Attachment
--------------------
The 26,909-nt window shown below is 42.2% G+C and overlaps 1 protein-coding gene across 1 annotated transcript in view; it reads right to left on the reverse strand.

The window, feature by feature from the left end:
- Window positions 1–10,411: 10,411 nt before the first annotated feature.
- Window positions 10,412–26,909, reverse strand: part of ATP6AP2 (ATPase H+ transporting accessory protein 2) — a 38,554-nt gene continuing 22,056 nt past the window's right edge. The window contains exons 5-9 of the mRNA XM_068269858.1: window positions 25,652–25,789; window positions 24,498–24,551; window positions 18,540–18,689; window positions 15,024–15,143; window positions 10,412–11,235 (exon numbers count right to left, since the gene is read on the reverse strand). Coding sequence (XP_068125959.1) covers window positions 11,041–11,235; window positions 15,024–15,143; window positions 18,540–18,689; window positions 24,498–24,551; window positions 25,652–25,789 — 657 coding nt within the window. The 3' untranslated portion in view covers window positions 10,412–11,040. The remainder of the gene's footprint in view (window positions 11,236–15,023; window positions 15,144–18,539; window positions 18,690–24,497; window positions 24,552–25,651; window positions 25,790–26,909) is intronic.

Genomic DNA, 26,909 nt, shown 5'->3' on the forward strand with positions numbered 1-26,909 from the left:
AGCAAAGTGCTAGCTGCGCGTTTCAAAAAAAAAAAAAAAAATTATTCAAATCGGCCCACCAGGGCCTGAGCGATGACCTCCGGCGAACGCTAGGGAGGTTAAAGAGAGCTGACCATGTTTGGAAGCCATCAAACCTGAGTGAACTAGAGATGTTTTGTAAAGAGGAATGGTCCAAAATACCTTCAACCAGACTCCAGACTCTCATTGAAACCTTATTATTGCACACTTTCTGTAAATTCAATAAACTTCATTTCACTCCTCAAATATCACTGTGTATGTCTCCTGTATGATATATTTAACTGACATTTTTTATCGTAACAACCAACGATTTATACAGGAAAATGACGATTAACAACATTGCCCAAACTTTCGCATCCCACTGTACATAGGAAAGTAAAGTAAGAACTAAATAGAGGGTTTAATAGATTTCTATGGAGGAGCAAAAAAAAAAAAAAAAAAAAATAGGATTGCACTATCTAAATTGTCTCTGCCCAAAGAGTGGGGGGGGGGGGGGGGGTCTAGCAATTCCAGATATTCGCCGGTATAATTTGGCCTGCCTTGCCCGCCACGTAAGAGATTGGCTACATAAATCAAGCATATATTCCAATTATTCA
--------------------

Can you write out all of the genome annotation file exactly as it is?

The 26,909-nt window shown below is 42.2% G+C and overlaps 1 protein-coding gene across 1 annotated transcript in view; it reads right to left on the reverse strand.

The window, feature by feature from the left end:
- Window positions 1–10,411: 10,411 nt before the first annotated feature.
- Window positions 10,412–26,909, reverse strand: part of ATP6AP2 (ATPase H+ transporting accessory protein 2) — a 38,554-nt gene continuing 22,056 nt past the window's right edge. The window contains exons 5-9 of the mRNA XM_068269858.1: window positions 25,652–25,789; window positions 24,498–24,551; window positions 18,540–18,689; window positions 15,024–15,143; window positions 10,412–11,235 (exon numbers count right to left, since the gene is read on the reverse strand). Coding sequence (XP_068125959.1) covers window positions 11,041–11,235; window positions 15,024–15,143; window positions 18,540–18,689; window positions 24,498–24,551; window positions 25,652–25,789 — 657 coding nt within the window. The 3' untranslated portion in view covers window positions 10,412–11,040. The remainder of the gene's footprint in view (window positions 11,236–15,023; window positions 15,144–18,539; window positions 18,690–24,497; window positions 24,552–25,651; window positions 25,790–26,909) is intronic.

Genomic DNA, 26,909 nt, shown 5'->3' on the forward strand with positions numbered 1-26,909 from the left:
AGCAAAGTGCTAGCTGCGCGTTTCAAAAAAAAAAAAAAAAATTATTCAAATCGGCCCACCAGGGCCTGAGCGATGACCTCCGGCGAACGCTAGGGAGGTTAAAGAGAGCTGACCATGTTTGGAAGCCATCAAACCTGAGTGAACTAGAGATGTTTTGTAAAGAGGAATGGTCCAAAATACCTTCAACCAGACTCCAGACTCTCATTGAAACCTTATTATTGCACACTTTCTGTAAATTCAATAAACTTCATTTCACTCCTCAAATATCACTGTGTATGTCTCCTGTATGATATATTTAACTGACATTTTTTATCGTAACAACCAACGATTTATACAGGAAAATGACGATTAACAACATTGCCCAAACTTTCGCATCCCACTGTACATAGGAAAGTAAAGTAAGAACTAAATAGAGGGTTTAATAGATTTCTATGGAGGAGCAAAAAAAAAAAAAAAAAAAAATAGGATTGCACTATCTAAATTGTCTCTGCCCAAAGAGTGGGGGGGGGGGGGGGGGTCTAGCAATTCCAGATATTCGCCGGTATAATTTGGCCTGCCTTGCCCGCCACGTAAGAGATTGGCTACATAAATCAAGCATATATTCCAATTATTCA